A gender gap usually refers to the differences in educational attainment by men and women, though it can have different meanings in different contexts. Additionally, in politics, this may refer to the real or perceived view that men and women have differing views on certain political issues.
The differences between men and women, while not immense, are easily seen in education. Currently, many coeducational colleges and graduate programs have student populations that are more than 50% female.
An apparent gender gap is one reason cited for Title IX funding in schools, to provide greater access for female students to sports, sporting venues, and competition. Title IX bans institutions with any amount of federal funding from discrimination on gender grounds.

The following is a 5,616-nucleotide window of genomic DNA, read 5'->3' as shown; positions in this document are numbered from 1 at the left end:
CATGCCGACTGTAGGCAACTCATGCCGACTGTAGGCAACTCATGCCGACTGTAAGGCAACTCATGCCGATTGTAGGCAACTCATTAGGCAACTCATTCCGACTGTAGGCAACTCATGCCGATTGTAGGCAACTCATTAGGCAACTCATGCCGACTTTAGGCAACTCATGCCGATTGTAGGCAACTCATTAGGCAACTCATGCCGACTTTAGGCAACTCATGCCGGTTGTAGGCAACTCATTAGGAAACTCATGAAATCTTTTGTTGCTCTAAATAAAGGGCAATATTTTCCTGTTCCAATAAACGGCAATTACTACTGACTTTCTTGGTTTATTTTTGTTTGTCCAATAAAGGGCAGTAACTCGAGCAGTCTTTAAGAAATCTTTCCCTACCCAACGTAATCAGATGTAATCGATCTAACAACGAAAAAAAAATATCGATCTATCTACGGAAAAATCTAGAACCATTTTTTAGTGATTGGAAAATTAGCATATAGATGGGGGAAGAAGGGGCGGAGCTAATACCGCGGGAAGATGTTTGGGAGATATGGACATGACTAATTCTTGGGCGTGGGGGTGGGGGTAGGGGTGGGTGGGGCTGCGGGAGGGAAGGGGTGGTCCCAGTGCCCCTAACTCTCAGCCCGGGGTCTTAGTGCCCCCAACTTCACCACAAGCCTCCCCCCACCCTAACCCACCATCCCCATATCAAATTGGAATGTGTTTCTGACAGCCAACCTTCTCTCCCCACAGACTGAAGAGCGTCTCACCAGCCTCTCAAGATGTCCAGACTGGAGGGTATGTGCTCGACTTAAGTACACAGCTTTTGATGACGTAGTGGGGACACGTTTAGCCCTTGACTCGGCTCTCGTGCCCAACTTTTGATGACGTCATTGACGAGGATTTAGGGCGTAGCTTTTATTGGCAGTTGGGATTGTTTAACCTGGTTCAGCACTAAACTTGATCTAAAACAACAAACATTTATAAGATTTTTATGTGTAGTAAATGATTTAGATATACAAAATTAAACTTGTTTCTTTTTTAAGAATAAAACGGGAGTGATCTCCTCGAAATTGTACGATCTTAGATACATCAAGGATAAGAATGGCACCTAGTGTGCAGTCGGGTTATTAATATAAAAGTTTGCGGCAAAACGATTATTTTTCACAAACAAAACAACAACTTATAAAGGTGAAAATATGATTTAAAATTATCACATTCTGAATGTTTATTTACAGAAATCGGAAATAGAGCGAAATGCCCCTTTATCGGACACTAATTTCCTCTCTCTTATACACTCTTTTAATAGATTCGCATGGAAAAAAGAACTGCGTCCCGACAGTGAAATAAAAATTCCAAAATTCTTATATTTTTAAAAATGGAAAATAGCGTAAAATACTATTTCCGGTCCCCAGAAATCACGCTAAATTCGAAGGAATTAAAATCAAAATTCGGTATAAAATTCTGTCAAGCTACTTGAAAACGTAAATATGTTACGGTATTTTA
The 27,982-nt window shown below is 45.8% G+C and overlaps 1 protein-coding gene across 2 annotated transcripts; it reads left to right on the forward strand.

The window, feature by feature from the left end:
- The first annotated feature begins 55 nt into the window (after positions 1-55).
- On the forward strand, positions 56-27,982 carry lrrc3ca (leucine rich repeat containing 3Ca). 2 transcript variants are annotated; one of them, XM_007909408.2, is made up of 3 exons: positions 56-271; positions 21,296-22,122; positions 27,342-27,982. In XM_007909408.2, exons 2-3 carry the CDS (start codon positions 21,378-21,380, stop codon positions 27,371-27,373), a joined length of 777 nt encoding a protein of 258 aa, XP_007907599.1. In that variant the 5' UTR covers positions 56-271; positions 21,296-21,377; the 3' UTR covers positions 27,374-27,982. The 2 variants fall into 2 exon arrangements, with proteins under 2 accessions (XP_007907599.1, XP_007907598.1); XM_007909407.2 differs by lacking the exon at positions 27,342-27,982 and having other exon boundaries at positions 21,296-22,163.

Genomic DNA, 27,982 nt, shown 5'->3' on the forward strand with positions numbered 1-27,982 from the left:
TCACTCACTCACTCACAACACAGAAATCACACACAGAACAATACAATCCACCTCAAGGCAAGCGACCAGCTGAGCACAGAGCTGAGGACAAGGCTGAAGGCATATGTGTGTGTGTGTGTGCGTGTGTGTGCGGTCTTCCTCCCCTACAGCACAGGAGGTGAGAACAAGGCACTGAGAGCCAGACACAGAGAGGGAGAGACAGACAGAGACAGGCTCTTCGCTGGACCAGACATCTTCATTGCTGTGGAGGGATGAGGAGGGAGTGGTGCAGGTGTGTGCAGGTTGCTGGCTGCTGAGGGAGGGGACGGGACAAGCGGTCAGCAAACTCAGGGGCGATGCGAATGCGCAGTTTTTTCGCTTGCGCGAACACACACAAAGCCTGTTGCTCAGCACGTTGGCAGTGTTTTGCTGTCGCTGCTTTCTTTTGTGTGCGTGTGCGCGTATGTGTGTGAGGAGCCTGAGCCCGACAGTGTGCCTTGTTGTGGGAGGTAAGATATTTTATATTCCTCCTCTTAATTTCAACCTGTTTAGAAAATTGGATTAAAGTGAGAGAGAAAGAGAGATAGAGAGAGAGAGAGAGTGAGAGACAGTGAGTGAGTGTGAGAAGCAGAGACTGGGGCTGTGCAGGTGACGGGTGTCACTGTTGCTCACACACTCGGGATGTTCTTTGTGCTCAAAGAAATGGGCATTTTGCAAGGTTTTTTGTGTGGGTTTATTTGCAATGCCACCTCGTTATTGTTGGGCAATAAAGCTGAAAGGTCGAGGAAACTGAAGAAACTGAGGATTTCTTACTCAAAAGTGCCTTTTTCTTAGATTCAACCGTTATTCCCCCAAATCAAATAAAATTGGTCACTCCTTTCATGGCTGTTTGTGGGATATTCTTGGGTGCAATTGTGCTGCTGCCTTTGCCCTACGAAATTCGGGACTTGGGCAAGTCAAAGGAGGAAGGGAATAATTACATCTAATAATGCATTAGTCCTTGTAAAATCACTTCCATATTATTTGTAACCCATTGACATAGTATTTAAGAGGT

In recent years, women have gained considerably in college. For example, in 1970, merely 42% of college students were women; in 2010, about 60% were women. While this may show a bias towards women in the admissions process, the change seems reflects more the later median marriage age  and women's national shifting of priorities from raising families to obtaining better jobs and careers.